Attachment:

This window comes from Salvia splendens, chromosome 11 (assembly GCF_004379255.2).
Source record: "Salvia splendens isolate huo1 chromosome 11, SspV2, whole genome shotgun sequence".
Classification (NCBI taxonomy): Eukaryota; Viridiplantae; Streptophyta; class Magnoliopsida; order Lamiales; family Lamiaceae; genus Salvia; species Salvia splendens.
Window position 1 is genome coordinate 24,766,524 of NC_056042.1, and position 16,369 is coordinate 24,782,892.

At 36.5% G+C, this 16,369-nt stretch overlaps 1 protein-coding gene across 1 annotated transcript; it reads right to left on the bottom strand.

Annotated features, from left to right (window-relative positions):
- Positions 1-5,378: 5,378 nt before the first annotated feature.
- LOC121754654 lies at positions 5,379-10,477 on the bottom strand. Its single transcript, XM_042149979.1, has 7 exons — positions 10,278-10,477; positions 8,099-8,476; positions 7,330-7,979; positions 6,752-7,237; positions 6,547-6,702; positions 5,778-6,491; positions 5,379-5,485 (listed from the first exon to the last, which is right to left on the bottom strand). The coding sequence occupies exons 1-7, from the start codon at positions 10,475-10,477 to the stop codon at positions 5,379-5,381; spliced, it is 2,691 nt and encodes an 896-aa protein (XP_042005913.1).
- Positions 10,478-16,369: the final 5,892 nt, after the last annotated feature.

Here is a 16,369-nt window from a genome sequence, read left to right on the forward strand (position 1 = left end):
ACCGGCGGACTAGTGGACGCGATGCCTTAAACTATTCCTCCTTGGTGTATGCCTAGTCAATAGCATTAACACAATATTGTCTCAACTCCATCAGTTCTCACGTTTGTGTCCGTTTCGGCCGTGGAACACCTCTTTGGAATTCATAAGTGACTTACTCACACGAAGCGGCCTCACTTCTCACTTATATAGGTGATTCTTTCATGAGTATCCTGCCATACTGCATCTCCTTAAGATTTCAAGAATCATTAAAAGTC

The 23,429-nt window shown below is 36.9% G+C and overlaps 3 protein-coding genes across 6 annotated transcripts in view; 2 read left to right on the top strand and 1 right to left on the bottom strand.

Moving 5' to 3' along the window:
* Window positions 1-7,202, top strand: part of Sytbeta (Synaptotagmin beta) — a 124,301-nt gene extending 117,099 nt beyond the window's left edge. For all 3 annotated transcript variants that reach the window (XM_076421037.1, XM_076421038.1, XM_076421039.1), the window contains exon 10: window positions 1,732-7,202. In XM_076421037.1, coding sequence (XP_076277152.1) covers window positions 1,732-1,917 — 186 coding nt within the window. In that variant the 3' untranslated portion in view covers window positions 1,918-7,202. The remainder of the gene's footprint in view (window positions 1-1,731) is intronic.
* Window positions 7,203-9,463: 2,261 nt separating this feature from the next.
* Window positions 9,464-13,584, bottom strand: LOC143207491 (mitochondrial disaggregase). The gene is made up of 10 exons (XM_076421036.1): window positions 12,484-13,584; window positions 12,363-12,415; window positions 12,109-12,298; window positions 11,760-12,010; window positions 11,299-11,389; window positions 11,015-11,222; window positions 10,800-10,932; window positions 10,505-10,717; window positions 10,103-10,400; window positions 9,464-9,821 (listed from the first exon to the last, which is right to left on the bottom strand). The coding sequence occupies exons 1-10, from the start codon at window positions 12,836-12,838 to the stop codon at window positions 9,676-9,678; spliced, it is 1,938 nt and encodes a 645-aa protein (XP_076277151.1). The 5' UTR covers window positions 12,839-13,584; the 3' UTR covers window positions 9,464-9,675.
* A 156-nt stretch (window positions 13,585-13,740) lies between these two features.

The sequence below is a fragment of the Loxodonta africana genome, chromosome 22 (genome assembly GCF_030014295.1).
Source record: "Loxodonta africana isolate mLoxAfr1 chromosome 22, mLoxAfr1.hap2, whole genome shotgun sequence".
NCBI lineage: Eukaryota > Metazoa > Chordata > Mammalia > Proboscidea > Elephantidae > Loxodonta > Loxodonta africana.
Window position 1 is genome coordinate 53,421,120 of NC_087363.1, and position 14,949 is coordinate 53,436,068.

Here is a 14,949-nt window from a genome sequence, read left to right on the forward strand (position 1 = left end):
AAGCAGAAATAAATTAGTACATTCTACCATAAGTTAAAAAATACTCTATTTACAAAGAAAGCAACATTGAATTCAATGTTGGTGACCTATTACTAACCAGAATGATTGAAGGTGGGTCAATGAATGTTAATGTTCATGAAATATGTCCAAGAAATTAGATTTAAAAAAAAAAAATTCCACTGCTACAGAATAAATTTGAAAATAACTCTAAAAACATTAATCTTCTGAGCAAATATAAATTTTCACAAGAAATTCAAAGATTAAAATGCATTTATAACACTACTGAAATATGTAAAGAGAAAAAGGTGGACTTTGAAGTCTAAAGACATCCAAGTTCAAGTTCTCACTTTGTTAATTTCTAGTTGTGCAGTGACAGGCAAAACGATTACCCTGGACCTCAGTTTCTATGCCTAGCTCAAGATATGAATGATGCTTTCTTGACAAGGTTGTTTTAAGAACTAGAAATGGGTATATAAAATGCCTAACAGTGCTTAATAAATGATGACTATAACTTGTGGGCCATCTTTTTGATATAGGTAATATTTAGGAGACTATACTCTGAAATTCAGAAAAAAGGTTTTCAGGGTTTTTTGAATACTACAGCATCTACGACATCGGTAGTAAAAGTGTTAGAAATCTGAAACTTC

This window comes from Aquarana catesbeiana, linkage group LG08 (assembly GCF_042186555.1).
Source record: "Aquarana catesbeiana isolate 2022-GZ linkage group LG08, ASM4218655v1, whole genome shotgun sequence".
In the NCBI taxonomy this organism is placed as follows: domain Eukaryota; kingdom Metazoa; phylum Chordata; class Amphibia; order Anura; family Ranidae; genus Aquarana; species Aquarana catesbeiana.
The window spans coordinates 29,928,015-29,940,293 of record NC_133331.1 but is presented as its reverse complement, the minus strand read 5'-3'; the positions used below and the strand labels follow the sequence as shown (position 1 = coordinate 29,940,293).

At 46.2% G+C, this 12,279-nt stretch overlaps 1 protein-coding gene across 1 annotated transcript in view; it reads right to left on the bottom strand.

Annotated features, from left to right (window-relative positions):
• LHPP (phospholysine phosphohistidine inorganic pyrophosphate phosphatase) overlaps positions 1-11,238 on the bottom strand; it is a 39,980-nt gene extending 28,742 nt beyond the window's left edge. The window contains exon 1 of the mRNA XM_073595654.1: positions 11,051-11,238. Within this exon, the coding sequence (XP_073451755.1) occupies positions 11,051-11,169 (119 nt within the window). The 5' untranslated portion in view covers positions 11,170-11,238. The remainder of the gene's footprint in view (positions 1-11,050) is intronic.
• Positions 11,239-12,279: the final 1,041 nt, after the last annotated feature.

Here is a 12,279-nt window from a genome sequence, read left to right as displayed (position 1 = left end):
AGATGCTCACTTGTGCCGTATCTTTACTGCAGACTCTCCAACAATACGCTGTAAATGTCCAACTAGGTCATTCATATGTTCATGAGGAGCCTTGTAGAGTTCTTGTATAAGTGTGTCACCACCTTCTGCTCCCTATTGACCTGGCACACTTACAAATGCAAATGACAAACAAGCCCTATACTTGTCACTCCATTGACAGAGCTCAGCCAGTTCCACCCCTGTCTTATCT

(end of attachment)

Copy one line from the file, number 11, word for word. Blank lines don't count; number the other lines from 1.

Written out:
ACCGGCGGACTAGTGGACGCGATGCCTTAAACTATTCCTCCTTGGTGTATGCCTAGTCAATAGCATTAACACAATATTGTCTCAACTCCATCAGTTCTCACGTTTGTGTCCGTTTCGGCCGTGGAACACCTCTTTGGAATTCATAAGTGACTTACTCACACGAAGCGGCCTCACTTCTCACTTATATAGGTGATTCTTTCATGAGTATCCTGCCATACTGCATCTCCTTAAGATTTCAAGAATCATTAAAAGTC